What is Super?
Super (Superannuation) is a form of forced savings. It is paid by your employer, invested on your behalf, and used to fund your lifestyle in retirement.
Your employer needs to pay a minimum of 10% of your ordinary time earnings into a super fund. Your employer will set up a superannuation account for you unless you have not told your employer your super fund details.
The Super Fund is managed by a Fund Manager. The Fund Manager invests the money paid into your superannuation account in the way you have asked.
For instance, you may have told them you want your money to be invested conservatively, into low-risk investments, so they will invest your money into investments that have been classed as low risk.
Perhaps you have told them you want to be more aggressive and so want them to invest your money into higher-risk investments; they will invest your money into more aggressive products.
When is Superannuation paid?
Your employer must pay superannuation for you if you are:
- Aged between 18 years old and 69 years old, and are paid $450 or more (before tax) in a calendar month.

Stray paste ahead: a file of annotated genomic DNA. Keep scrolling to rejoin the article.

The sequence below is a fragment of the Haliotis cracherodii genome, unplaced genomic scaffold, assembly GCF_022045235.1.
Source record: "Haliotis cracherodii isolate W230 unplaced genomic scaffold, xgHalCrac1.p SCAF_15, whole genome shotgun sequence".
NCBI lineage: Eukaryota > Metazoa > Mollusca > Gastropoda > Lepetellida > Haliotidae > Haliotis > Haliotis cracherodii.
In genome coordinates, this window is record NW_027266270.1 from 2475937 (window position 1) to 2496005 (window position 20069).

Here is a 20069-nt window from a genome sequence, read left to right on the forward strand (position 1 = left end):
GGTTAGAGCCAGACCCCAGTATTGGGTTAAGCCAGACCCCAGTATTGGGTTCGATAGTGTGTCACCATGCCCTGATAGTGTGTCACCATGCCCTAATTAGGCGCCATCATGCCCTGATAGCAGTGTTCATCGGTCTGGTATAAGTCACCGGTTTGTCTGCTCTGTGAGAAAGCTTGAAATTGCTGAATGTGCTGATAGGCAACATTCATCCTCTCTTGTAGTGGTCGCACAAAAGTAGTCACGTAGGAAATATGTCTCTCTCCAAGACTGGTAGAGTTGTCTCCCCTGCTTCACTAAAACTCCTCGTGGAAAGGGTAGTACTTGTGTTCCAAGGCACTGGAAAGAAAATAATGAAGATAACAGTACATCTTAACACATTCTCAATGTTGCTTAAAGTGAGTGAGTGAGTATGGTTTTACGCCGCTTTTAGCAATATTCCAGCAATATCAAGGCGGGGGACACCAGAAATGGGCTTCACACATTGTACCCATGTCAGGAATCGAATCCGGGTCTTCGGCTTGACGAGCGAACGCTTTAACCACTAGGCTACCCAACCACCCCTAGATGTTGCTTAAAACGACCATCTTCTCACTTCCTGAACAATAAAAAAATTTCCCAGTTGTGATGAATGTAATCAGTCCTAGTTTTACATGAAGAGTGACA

- under 18 years old, being paid $450 or more (before tax) in a calendar month and work more than 30 hours in a week
Super is paid by your employer into your Super Fund on or before the 28th day after the last day of each quarter. These dates are set out below:
|Quarter||Period||Payment due date|
|1||1 July – 30 September||28 October|
|2||1 October – 31 December||28 January|
|3||1 January – 31 March||28 April|
|4||1 April – 30 June||28 July|
When can Super be accessed?
The money invested in your name in Superannuation is “locked away” and – with a few exceptions – is not able to be used by you until you have retired from working. Most people in Australia retire at the age of 65.
Please read our General Advice Warning.
Have a look at the Australian Taxation Office’s website for more information, or contact FinAdvice Financial Planning to discuss how we can help you manage your super.
How much do I need?
Most people now expect to live well into their eighties, so if you stop working at 65, you’ll need retirement income for about 20 years.
How much you need set aside in Super depends upon your needs and expectations.
If you own your own home, to maintain your pre-retirement standard of living after you’ve retired, a rule of thumb is your investments will need to annually generate two-thirds (67%) of your pre-retirement income.